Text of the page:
LAWRENCE, Kan. — Dozens of residents appear to have successfully rallied to save Lawrence’s Prairie Park Nature Center from the city’s chopping block.
Prairie Park Nature Center was slated for closure as the city looked to trim close to a million dollars in a proposed budget presented by City Manager Craig Owens in July.
The closure of Prairie Park would have netted Lawrence $337,000 annually. Tuesday night Owens presented a new plan that will keep the center open this year.
While Prairie Park seems to have a life line, the city says it wants the popular nature center to become more economically viable and self sustainable going forward.
Public comment went on for hours last month in support of the 100 acre preserve with an education center filled with animals. It’s popular with families and school field trips.
“When you see how much not just the prairie park neighborhood, but the city as a whole and beyond the city limits support this facility and enjoy being here and learning about the animals and find this to be a vital part of Lawrence we needed to bring that forward to the city,” Linda Wheeler said.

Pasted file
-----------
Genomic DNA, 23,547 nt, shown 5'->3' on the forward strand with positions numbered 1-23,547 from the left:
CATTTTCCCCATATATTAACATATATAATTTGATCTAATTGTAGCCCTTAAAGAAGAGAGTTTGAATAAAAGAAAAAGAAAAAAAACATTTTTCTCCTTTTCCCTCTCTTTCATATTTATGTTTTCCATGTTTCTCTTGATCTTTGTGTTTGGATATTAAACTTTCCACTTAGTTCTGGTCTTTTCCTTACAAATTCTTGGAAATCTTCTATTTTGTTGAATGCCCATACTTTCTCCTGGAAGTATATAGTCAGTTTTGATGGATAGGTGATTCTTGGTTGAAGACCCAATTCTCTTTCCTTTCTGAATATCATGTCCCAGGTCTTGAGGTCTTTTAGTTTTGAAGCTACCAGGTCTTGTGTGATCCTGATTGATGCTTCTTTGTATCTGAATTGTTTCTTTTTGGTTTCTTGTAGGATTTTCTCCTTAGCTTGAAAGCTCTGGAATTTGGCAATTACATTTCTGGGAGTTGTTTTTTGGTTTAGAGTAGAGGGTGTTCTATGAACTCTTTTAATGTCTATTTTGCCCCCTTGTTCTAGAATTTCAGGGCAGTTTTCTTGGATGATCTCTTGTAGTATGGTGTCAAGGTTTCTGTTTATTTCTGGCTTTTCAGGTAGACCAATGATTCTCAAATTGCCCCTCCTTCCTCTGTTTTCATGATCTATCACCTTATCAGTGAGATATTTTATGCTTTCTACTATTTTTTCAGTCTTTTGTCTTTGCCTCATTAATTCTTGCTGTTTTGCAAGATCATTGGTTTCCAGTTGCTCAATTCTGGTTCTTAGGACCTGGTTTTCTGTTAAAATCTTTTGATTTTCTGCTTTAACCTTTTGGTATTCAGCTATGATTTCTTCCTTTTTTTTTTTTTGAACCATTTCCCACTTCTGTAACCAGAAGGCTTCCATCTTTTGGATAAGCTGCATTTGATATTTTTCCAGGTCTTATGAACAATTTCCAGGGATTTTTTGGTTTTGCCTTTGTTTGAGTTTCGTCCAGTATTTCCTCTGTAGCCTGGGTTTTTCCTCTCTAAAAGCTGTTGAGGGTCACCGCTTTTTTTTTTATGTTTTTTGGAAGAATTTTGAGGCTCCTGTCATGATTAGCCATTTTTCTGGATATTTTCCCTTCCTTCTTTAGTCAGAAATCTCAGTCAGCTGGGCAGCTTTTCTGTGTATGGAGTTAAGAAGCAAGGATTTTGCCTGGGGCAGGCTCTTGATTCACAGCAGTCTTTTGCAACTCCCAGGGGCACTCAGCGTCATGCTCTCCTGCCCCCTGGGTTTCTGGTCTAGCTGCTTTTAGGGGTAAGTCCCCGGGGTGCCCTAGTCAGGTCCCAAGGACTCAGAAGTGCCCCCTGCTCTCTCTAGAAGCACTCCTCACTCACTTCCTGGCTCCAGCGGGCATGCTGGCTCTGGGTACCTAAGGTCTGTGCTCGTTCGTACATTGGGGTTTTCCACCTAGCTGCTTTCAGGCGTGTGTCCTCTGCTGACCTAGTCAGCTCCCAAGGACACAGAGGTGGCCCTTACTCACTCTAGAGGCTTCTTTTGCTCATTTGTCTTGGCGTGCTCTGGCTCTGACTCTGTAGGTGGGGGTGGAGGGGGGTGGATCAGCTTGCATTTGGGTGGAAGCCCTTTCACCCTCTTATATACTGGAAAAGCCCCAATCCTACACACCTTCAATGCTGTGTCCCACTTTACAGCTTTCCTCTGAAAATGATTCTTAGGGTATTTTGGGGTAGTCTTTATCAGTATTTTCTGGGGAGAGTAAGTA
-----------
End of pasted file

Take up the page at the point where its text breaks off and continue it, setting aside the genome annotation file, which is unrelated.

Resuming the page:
In the weeks since visitors have filled donation boxes, with the same question for the staff.
“We’ve had an enormous amount of concern and questions coming thru the public what can we do,” Marty Birrell, Prairie Park Nature Education Supervisior, said.
Owens told commissioners since the public outcry $817,000 in new overall revenue sources have been identified to the city to keep the center open and restore some funding to the Humane Society. Some of that comes from the American Rescue Plan Act. But he points out in the long run Prairie Park has to lower the 85 percent subsidy it receives from the city.
“We’re committed to finding whatever we can do to make sure the nature center continues to provide these services to the community we know the services are important,” Birrell said.
Supporters hope that can be done without making significant changes to entry fees which have been free for the two decades the center has been in existence.
“There’s no reason we can’t make this less of a burden to the city but still accessible to the people who want to be out here and need to be out here and can’t afford to be out here if it costs a lot,” Wheeler said.
This latest plan still needs Commission approval. A budget meeting is scheduled for Tuesday August 23.
Prairie Park Nature Center is already working to schedule a public input meeting on the parks long term future next month as soon as they get that official funding for the next year.
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